Wasted Energy

While studying the martial arts, one of the lessons I have learned and continue to work on improving revolves around the efficient use of energy. This lesson and my ultimate need to continue my work on this concept was impressed upon me many times over the years. Most recently working with Kris Wilder (a couple of years ago) and with a Wing Chun Sifu in Shanghai last year.

Not that I am necessarily performing poorly, only that I still have some fine tuning to do. Fine tuning my art is, after all, a lifelong pursuit. Anyway, this lesson has a lot involved in it so I want to sum it up and let you investigate on your own.

If you execute a punch. Any punch: front hand, back hand, straight, circular, etc... any motion that does not contribute to the energy delivered by the punch at the moment of contact with the target could be wasted. Or at least wasted in terms of not being applied to that punch.

Understand that there are techniques and tactics specifically designed to move in a manner that does not contribute directly to the force of a punch. If this is a conscious decision on the part of the artist that is fine. It may still deserve some investigation but at least it is not an unaccounted movement.

I know many practitioners of the arts that when they execute a punch will move their legs one direction or another where the resulting energy is not in line with the attack. Some do not even realize it is an issue. This is not criticism in the sense that I am placing myself above them. I find myself doing it too from time to time.

Note: Things get more complicated when we account for energy delivery in terms of linear (structural) versus rotational (torque) based. But that is information for another post..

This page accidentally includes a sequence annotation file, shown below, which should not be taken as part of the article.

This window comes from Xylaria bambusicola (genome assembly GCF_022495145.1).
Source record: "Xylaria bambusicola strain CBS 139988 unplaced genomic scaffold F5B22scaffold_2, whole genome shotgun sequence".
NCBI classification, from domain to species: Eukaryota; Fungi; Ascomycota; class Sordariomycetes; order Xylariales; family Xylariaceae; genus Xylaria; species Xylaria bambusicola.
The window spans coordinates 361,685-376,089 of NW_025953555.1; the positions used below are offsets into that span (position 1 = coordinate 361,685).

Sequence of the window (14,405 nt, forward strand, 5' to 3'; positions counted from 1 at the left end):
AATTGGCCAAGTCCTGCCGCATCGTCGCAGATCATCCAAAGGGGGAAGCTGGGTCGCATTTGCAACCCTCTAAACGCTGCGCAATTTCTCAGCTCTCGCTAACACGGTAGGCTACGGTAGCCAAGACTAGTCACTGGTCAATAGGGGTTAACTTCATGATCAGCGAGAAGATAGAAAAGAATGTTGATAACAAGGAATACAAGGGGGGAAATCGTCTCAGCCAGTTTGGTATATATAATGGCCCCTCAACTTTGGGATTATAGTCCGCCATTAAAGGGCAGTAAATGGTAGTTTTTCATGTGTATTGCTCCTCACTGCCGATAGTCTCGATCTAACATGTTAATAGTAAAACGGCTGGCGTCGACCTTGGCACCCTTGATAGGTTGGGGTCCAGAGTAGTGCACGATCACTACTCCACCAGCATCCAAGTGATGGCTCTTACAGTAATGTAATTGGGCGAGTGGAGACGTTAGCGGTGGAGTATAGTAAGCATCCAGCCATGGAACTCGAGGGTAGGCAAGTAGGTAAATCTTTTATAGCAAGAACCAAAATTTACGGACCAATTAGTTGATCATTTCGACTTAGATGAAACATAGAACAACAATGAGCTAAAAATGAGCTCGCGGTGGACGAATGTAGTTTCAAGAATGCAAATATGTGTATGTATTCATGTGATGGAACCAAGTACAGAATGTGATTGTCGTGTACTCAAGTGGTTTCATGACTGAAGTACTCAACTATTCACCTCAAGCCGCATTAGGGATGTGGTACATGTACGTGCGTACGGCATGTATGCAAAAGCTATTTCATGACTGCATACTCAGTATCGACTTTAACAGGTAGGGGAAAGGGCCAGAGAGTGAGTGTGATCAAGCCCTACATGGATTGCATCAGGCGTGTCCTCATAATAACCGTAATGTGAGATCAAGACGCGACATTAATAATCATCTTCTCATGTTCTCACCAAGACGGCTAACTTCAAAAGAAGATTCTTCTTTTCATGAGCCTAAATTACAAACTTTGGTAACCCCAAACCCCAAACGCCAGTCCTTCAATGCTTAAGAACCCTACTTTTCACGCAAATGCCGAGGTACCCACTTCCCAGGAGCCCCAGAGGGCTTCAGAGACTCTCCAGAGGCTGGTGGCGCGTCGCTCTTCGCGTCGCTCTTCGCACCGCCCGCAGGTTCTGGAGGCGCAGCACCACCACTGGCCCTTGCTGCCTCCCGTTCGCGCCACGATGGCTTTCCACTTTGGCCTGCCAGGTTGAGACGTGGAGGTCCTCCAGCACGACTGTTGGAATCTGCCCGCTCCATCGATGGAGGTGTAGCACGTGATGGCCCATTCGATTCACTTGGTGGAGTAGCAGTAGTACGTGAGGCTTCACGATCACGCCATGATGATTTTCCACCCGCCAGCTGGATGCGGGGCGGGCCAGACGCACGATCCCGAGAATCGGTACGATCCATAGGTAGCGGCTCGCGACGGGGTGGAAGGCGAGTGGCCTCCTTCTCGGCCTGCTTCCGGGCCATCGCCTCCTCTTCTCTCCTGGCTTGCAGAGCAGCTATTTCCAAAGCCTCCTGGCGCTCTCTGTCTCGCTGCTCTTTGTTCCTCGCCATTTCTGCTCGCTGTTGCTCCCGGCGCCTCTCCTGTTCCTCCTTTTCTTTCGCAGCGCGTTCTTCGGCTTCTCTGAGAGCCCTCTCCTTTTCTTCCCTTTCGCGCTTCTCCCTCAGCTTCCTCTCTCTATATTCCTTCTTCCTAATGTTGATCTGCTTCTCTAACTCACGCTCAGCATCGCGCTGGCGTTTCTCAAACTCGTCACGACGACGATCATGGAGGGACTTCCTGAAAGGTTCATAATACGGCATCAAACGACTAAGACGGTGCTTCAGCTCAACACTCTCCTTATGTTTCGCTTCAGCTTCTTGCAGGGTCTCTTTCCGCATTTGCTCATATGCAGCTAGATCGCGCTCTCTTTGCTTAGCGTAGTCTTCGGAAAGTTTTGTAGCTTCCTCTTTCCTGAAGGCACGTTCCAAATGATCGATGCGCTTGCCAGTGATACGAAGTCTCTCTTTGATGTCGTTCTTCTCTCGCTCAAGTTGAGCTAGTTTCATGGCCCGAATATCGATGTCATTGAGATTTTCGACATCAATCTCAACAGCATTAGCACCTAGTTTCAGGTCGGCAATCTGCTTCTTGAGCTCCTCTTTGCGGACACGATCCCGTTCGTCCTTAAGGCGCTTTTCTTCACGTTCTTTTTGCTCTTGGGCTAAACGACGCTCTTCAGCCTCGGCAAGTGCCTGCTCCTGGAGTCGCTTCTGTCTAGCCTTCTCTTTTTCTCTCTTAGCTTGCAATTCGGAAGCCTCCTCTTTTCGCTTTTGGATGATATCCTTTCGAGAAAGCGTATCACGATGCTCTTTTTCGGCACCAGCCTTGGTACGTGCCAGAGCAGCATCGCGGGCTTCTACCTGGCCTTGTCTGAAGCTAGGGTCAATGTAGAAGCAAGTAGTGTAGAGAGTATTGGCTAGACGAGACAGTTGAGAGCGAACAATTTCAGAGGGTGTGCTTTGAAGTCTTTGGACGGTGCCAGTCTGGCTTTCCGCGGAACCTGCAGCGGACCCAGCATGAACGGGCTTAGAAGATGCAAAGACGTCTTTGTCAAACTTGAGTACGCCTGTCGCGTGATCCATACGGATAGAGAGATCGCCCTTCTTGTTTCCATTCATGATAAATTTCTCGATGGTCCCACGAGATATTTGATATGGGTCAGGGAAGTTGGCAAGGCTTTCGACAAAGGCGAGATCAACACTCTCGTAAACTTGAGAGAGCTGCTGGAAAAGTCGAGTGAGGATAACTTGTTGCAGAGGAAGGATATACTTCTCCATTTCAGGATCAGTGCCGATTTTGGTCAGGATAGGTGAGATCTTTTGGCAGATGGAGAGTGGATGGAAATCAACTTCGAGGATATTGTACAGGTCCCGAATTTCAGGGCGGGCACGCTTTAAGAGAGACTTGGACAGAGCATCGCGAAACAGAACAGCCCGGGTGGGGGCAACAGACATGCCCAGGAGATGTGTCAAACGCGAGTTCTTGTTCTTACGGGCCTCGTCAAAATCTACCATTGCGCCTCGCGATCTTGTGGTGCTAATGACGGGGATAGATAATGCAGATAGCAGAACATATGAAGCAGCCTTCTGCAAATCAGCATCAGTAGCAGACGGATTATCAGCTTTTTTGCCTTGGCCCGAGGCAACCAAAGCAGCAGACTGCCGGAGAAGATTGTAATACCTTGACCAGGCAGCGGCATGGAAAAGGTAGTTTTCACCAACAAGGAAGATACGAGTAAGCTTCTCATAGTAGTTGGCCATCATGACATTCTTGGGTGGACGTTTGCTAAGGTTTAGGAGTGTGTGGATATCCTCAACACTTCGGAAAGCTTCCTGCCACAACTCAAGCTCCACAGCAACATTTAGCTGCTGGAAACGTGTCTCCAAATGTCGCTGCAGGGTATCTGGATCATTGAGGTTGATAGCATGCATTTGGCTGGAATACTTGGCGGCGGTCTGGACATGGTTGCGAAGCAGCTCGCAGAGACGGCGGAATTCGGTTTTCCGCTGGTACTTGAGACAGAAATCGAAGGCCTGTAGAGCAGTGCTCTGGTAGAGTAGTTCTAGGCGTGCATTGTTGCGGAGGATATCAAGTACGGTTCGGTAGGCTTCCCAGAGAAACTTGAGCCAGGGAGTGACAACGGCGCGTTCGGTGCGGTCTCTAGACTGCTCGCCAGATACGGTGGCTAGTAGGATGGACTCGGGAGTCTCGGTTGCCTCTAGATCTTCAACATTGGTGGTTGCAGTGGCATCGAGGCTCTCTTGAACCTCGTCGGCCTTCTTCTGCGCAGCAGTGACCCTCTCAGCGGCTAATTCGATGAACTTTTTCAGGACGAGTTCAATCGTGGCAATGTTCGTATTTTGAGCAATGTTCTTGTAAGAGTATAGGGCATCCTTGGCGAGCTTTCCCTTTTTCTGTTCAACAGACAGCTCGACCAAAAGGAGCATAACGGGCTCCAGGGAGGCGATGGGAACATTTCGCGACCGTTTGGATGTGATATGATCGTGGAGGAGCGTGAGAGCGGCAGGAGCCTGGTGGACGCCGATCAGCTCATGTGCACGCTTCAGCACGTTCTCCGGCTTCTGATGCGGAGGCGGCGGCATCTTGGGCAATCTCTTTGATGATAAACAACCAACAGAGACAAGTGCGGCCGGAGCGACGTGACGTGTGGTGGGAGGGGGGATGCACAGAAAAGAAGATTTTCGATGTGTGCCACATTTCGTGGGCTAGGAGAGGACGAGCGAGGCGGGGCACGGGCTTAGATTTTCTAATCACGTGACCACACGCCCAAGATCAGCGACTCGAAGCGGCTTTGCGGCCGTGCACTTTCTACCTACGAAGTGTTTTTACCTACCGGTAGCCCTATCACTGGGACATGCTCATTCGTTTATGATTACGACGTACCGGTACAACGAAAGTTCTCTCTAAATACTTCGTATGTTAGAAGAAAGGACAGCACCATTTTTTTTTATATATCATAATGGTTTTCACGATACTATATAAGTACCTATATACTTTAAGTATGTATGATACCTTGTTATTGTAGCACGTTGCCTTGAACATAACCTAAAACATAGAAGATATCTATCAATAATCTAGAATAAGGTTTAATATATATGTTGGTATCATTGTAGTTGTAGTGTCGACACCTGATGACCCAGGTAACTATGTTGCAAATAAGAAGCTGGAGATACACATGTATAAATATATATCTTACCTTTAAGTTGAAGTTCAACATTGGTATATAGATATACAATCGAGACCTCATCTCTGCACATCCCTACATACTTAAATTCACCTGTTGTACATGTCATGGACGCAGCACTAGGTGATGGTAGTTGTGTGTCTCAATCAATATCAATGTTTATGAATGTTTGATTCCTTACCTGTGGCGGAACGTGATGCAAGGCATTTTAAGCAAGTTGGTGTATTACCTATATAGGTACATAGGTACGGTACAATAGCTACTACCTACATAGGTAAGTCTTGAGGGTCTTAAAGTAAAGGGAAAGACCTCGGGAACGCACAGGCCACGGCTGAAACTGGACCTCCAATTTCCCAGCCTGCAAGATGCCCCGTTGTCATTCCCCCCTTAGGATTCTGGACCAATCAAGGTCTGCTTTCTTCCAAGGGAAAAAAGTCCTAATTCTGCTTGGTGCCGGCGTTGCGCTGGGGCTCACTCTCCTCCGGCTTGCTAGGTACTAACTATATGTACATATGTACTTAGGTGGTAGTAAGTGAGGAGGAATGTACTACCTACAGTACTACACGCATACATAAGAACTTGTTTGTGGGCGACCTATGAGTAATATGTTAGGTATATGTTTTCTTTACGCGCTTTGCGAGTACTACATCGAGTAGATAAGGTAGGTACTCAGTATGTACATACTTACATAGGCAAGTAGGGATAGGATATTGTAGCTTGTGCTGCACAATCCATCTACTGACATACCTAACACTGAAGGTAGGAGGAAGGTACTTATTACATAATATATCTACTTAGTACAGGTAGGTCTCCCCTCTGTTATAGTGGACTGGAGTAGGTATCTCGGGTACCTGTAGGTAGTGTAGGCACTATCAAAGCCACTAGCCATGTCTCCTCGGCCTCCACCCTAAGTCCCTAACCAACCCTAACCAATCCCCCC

Anyway, here is the test strikers. Execute a punch or a kick. Have someone help you or film yourself performing the techniques you have chosen. Watch to see if you body moves at a different angle to the attack. If so, you have some of your potential energy becoming kinetic in a way that might not be contributing to the total power you can generate.

Do your technique again. This time watch your hip level. Does it rise or fall when you execute? If so, again that is energy going up or down and not necessarily into the technique.

Without going into it too much. There are times where this "wasted" energy is not wrong. All I am asking is that you be aware of movement that is not helping you. If it does not add to the result you desire in your exchange then research needs to be done to determine its value. Might be something you need to train-out. Might also be a technique of which you were not yet aware.

I will try to include pictures in the future. When I am not in Korea and have more people around to help me demonstrate and take pictures. Train diligently!

Nick